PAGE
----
Subject: Re: [boost] Bug report rejected as conformant
From: Edward Diener (eldiener_at_[hidden])
Date: 2018-01-13 23:48:07
On 1/13/2018 6:28 PM, Marc Glisse via Boost wrote:
> On Sat, 13 Jan 2018, Edward Diener via Boost wrote:
>>>> So a compiler is allowed to implement an extension to the standard
>>>> which is non-compliant with the standard,
>>> "non-compliant" is your judgement.
>> "Non-compliant" simply means that the compiler does not follow the C++
>> standard. What is judgmental about that ?
> You are the one claiming it does not follow the standard, while it seems
> that it does follow at least the letter.
No such thing of "it does follow at least the letter" in this case. The
standard is completely clear on the particular issue, and has always
been. Invoking a non-variadic macro with a number of arguments not
matching the number of parameters is incorrect C or C++.
>>>> and then claim compliance to the standard by outputting a warning
>>>> message instead ?
>>> That's always been all the standards require. Picking a random
>>> sentence from the C++ standard: "if [...], a conforming
>>> implementation shall issue at least one diagnostic message". Seems
>>> pretty clear to me that warnings satisfy this requirement. And from
>>> discussions in the C++ committee, it is definitely interpreted that way.
>> Please quote an actual place rather than a random sentence.
> "If a program contains a violation of any diagnosable rule or an
> occurrence of a construct described in this document as
> âconditionally-supportedâ when the implementation does not support that
> construct, a conforming implementation shall issue at least one
> diagnostic message."
> "diagnostic message
> message belonging to an implementation-defined subset of the
> implementationâs output messages"
> But I can't find any text forbidding the implementation to produce some
> binary object.
>>>> In that case what hope is there for the programmer to write C/C++
>>>> standard compliant code using such a compiler,
>>> Note that this is not a priority for compiler vendors. Accepting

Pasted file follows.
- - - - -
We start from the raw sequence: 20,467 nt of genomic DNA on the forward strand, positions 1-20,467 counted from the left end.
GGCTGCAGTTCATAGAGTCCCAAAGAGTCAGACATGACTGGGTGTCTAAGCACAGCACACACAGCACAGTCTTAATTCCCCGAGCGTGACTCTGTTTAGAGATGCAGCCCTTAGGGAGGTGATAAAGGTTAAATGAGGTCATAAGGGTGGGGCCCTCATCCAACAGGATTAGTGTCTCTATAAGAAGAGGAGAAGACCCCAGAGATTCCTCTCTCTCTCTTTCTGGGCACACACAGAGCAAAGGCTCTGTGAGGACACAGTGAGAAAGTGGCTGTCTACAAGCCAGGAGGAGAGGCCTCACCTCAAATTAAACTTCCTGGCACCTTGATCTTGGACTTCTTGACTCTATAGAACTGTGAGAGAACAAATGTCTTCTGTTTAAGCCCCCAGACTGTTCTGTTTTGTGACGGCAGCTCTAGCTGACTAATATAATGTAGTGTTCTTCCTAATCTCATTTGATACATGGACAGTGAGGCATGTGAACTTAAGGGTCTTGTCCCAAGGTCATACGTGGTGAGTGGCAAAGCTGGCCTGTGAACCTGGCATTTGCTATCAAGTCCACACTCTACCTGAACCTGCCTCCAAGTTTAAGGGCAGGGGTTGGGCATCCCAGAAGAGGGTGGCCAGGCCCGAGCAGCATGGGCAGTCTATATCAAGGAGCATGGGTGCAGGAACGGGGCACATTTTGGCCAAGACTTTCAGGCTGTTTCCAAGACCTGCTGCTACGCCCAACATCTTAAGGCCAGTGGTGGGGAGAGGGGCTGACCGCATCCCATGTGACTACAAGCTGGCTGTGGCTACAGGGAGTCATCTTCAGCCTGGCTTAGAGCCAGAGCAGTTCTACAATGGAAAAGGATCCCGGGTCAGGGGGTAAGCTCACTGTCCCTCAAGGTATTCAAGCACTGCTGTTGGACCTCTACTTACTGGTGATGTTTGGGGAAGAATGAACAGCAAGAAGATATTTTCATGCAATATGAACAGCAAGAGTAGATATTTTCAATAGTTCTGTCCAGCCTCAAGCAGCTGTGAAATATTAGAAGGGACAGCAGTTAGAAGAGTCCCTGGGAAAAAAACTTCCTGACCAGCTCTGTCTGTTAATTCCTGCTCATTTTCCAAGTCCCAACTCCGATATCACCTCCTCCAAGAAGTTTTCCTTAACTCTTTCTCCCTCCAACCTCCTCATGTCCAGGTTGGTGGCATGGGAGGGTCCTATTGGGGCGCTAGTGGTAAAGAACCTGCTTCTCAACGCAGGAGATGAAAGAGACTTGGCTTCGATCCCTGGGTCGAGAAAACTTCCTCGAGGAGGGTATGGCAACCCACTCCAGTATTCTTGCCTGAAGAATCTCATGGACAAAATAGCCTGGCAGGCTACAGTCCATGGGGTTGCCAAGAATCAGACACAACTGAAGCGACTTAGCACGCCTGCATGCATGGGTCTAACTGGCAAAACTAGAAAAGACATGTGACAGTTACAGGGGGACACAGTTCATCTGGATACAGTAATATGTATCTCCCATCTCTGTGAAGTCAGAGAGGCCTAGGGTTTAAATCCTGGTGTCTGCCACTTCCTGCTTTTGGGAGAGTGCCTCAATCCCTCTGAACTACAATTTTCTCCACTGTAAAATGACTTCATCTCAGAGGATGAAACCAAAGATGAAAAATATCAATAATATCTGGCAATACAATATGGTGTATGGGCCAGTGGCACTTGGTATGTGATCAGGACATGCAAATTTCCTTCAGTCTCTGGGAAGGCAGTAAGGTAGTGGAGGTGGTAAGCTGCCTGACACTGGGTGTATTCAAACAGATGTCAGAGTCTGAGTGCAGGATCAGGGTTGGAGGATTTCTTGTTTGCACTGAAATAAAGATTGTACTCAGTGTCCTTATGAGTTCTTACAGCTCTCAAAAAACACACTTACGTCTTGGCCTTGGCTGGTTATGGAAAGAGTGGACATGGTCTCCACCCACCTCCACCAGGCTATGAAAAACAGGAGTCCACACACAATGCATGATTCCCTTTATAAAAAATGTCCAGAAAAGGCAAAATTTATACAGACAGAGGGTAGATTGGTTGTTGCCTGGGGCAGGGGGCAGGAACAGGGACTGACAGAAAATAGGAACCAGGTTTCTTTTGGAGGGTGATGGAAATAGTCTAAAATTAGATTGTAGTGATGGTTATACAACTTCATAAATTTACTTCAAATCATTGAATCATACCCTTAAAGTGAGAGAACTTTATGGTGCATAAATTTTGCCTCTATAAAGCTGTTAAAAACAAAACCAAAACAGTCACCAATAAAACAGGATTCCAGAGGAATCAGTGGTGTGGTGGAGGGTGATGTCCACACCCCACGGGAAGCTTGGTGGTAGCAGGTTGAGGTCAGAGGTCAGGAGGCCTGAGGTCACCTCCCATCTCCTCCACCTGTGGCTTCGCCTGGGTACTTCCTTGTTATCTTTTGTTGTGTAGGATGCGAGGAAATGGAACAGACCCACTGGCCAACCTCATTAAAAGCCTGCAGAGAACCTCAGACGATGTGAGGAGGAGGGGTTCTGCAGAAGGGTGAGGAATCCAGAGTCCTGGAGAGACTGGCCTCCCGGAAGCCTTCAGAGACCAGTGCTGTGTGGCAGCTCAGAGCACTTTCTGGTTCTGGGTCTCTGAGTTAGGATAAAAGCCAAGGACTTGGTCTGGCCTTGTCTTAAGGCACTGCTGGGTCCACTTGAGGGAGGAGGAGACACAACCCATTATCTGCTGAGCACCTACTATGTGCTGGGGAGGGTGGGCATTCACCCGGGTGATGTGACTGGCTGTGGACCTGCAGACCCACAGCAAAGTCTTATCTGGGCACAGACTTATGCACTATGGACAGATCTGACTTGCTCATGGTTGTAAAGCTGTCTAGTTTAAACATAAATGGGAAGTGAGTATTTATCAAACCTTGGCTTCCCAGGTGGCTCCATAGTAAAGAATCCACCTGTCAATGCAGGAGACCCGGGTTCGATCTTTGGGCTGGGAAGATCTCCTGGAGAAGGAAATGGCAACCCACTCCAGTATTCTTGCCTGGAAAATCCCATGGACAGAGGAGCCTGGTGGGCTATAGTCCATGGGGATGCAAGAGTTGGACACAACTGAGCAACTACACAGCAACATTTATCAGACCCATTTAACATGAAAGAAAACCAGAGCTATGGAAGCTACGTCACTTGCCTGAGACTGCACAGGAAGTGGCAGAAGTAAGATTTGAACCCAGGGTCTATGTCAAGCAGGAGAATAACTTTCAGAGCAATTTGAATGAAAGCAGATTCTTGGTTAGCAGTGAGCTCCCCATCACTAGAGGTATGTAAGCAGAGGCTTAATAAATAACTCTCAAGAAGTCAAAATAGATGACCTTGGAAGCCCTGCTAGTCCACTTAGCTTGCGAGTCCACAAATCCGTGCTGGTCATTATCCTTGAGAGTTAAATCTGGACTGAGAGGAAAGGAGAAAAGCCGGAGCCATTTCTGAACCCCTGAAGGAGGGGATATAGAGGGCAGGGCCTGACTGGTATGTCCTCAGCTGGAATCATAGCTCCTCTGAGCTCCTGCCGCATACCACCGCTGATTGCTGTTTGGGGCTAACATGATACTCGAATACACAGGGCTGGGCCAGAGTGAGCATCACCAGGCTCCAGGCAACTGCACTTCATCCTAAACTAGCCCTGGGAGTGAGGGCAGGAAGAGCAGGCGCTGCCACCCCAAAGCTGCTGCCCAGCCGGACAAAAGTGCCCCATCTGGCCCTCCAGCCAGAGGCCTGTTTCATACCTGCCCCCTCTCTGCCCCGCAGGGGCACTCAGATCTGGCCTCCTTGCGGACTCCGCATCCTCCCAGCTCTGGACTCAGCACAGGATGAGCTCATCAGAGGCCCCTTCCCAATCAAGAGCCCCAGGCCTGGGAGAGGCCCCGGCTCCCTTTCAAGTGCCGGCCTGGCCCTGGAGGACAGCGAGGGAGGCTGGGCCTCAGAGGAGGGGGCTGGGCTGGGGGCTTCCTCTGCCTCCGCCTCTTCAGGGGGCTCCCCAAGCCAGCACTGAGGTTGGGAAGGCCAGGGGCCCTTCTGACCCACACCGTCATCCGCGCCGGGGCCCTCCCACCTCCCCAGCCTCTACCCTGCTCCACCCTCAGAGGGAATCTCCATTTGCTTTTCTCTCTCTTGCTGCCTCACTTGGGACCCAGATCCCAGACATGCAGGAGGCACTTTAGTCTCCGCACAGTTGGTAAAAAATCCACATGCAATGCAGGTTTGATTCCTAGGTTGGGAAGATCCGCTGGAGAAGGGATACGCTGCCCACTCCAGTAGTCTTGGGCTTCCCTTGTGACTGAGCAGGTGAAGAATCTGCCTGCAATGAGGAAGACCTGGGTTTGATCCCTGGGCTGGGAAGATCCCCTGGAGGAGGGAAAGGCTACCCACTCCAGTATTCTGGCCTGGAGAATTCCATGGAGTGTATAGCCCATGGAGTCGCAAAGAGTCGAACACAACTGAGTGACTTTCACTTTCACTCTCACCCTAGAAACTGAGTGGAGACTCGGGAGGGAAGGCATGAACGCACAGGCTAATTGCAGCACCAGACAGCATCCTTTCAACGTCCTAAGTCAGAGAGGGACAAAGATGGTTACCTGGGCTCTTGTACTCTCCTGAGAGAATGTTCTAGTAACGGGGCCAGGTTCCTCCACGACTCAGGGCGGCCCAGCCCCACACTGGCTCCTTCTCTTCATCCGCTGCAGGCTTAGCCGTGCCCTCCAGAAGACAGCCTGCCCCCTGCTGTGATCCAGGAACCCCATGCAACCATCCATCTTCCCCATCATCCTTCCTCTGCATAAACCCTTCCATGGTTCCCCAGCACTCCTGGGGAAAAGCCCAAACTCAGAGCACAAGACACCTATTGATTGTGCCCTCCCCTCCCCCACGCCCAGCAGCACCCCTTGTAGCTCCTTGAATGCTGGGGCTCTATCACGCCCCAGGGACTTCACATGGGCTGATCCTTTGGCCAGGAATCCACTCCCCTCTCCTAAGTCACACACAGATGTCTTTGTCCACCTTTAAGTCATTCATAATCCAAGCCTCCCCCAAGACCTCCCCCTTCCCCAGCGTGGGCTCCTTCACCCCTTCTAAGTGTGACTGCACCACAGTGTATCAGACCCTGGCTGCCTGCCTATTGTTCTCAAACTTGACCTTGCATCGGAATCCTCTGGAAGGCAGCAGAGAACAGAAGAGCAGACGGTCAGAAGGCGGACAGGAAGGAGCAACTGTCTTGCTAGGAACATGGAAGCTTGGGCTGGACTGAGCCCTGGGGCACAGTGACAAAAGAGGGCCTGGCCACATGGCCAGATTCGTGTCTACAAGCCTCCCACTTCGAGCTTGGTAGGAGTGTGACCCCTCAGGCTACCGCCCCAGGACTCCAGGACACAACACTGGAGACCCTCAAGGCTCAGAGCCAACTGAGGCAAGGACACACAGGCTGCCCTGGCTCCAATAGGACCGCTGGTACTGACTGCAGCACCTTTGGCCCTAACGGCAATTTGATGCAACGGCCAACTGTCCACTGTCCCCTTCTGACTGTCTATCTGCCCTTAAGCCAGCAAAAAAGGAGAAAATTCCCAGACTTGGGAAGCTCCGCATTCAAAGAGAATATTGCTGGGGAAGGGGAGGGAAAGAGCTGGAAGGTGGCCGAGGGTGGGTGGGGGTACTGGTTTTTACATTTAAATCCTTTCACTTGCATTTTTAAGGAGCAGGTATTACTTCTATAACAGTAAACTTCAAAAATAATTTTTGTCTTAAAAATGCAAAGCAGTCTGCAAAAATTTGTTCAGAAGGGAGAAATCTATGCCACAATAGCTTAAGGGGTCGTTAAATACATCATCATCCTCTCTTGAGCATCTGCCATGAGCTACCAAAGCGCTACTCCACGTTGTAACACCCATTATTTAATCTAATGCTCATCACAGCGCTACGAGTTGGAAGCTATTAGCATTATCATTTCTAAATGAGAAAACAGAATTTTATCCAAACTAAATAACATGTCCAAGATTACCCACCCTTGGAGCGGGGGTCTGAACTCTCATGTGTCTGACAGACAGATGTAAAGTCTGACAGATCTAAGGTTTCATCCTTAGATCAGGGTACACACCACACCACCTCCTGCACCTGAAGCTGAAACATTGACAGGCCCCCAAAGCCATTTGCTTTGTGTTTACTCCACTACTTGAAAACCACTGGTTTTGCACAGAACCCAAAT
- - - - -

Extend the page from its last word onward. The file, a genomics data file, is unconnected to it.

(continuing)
>>> legacy programs comes before rejecting invalid ones.
>>> If the compiler is giving you a warning, read it? How is prefixing
>>> the message with "error:" clearer than with "warning:"?
>> An error stops the compilation, a warning does not unless you tell the
>> compiler to treat warnings as errors. Good luck using the typical
>> compiler if you do the latter.
> Are you saying warnings are useless?
>> I do not care if it is Podunk C++. The principal that a compiler says
>> it is standard conforming because it issues a warning rather than an
>> error when it does not conform to the standard is what bothers me. If
>> such behavior is actually part of the C or C++ standard then there is
>> never any point at reporting bugs to any C++ implementation because
>> their answer to any valid bug can be "we issue a warning but we are
>> not going to bother to fix the bug because the warning makes us
> You are over-generalizing. Most interesting bugs are about valid code
> that gets rejected, or accepted but for which wrong code is generated
> (or valid but slow code is generated).
> Then you can argue about helpful diagnostics that the compiler can
> provide to let developers know about potential issues, but aggressively
> claiming non-conformance may not be the most efficient way to present
> your argument. They already know about this since they have a warning,
> they probably already weighed the pros of accepting some customer's old
> code base vs more strongly telling users about an issue in their code,
> and consider the result a feature.
> Some chances of getting a change could be:
> - this was done a long time ago, maybe the old code is not relevant
> Â anymore
> - you demonstrate how the warning was ignored and this caused a bug for
> Â some important customer
> - ask for a better split between strict modes and compatibility modes
> (maybe a -pedantic-errors -like flag that turns all relevant warnings
> into errors)
>> I don't care what the bug actually is in this case, it's the attitude
>> of the compiler implementor that irks me.
> Try to see it from the other side. They would probably love to make it
> an error, but they have paying customers with legacy code (and I suspect
> this compiler in particular is used on legacy code more often than new
> code) and needed to find some compromise to make them happy, so they
> made it a warning (still conforming). Then come entitled non-paying
> users who tell them they absolutely must make it an error... What would
> you do in their place?
> Maxim's response was very polite and pedagogical, honestly explaining
> why this was unlikely to change.
> And along the years, I've read similar responses from all major compiler
My issue is about claiming conformance. If the answer is that "we are
non-conformant but we cannot change this because we are afraid of
breaking legacy code" I would understand. But when the answer argues
that they are conformant because in the particular case a warning is
valid for establishing conformance, then I cannot understand it. We
might as well say that any compiler which issues warnings whenever a
compiler error should occur, simply because it can continue compiling,
is a valid C or C++ conformant compiler.
I am sorry I brought this up In the Boost mailing list. Nobody really
cares and this is not a Boost problem. I do apologize for voicing my
displeasure here, or even trying to find out if this is really the way
the standard is designed. It is not a Boost issue per se and I should
have kept it to myself.
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